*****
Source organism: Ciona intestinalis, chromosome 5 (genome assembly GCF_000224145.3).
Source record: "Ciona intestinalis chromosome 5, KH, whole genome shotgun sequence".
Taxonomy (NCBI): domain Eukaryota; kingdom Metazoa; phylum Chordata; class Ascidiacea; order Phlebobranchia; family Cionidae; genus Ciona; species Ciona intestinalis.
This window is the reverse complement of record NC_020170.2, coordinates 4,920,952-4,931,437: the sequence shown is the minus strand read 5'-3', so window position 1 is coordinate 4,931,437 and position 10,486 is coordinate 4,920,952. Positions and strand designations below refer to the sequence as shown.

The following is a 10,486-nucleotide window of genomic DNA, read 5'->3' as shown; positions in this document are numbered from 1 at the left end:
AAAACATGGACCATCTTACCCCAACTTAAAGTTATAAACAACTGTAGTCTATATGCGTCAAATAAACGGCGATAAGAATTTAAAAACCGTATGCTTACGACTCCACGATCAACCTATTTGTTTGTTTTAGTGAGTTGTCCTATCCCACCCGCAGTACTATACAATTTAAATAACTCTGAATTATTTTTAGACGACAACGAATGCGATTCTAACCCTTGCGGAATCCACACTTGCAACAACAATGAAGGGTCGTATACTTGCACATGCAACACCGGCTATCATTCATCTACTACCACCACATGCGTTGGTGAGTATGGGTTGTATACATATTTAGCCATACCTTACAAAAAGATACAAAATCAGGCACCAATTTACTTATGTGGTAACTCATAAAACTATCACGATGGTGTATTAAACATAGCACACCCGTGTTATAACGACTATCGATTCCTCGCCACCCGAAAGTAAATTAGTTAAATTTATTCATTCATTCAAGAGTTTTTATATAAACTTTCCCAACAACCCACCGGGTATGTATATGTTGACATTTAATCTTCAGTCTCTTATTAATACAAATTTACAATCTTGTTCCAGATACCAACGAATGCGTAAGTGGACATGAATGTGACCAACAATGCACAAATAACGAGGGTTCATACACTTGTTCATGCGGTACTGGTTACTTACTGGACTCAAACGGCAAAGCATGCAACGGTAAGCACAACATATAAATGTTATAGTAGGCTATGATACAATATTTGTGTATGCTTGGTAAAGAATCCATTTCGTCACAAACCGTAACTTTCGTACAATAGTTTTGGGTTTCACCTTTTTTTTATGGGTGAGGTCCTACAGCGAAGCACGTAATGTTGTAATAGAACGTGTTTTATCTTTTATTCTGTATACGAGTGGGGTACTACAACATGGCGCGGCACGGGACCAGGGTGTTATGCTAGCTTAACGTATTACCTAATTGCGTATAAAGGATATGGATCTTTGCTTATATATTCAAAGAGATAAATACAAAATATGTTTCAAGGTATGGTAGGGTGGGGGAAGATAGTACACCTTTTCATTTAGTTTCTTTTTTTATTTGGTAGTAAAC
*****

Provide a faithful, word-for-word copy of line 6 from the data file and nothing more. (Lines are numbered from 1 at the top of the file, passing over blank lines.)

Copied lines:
AAAACATGGACCATCTTACCCCAACTTAAAGTTATAAACAACTGTAGTCTATATGCGTCAAATAAACGGCGATAAGAATTTAAAAACCGTATGCTTACGACTCCACGATCAACCTATTTGTTTGTTTTAGTGAGTTGTCCTATCCCACCCGCAGTACTATACAATTTAAATAACTCTGAATTATTTTTAGACGACAACGAATGCGATTCTAACCCTTGCGGAATCCACACTTGCAACAACAATGAAGGGTCGTATACTTGCACATGCAACACCGGCTATCATTCATCTACTACCACCACATGCGTTGGTGAGTATGGGTTGTATACATATTTAGCCATACCTTACAAAAAGATACAAAATCAGGCACCAATTTACTTATGTGGTAACTCATAAAACTATCACGATGGTGTATTAAACATAGCACACCCGTGTTATAACGACTATCGATTCCTCGCCACCCGAAAGTAAATTAGTTAAATTTATTCATTCATTCAAGAGTTTTTATATAAACTTTCCCAACAACCCACCGGGTATGTATATGTTGACATTTAATCTTCAGTCTCTTATTAATACAAATTTACAATCTTGTTCCAGATACCAACGAATGCGTAAGTGGACATGAATGTGACCAACAATGCACAAATAACGAGGGTTCATACACTTGTTCATGCGGTACTGGTTACTTACTGGACTCAAACGGCAAAGCATGCAACGGTAAGCACAACATATAAATGTTATAGTAGGCTATGATACAATATTTGTGTATGCTTGGTAAAGAATCCATTTCGTCACAAACCGTAACTTTCGTACAATAGTTTTGGGTTTCACCTTTTTTTTATGGGTGAGGTCCTACAGCGAAGCACGTAATGTTGTAATAGAACGTGTTTTATCTTTTATTCTGTATACGAGTGGGGTACTACAACATGGCGCGGCACGGGACCAGGGTGTTATGCTAGCTTAACGTATTACCTAATTGCGTATAAAGGATATGGATCTTTGCTTATATATTCAAAGAGATAAATACAAAATATGTTTCAAGGTATGGTAGGGTGGGGGAAGATAGTACACCTTTTCATTTAGTTTCTTTTTTTATTTGGTAGTAAAC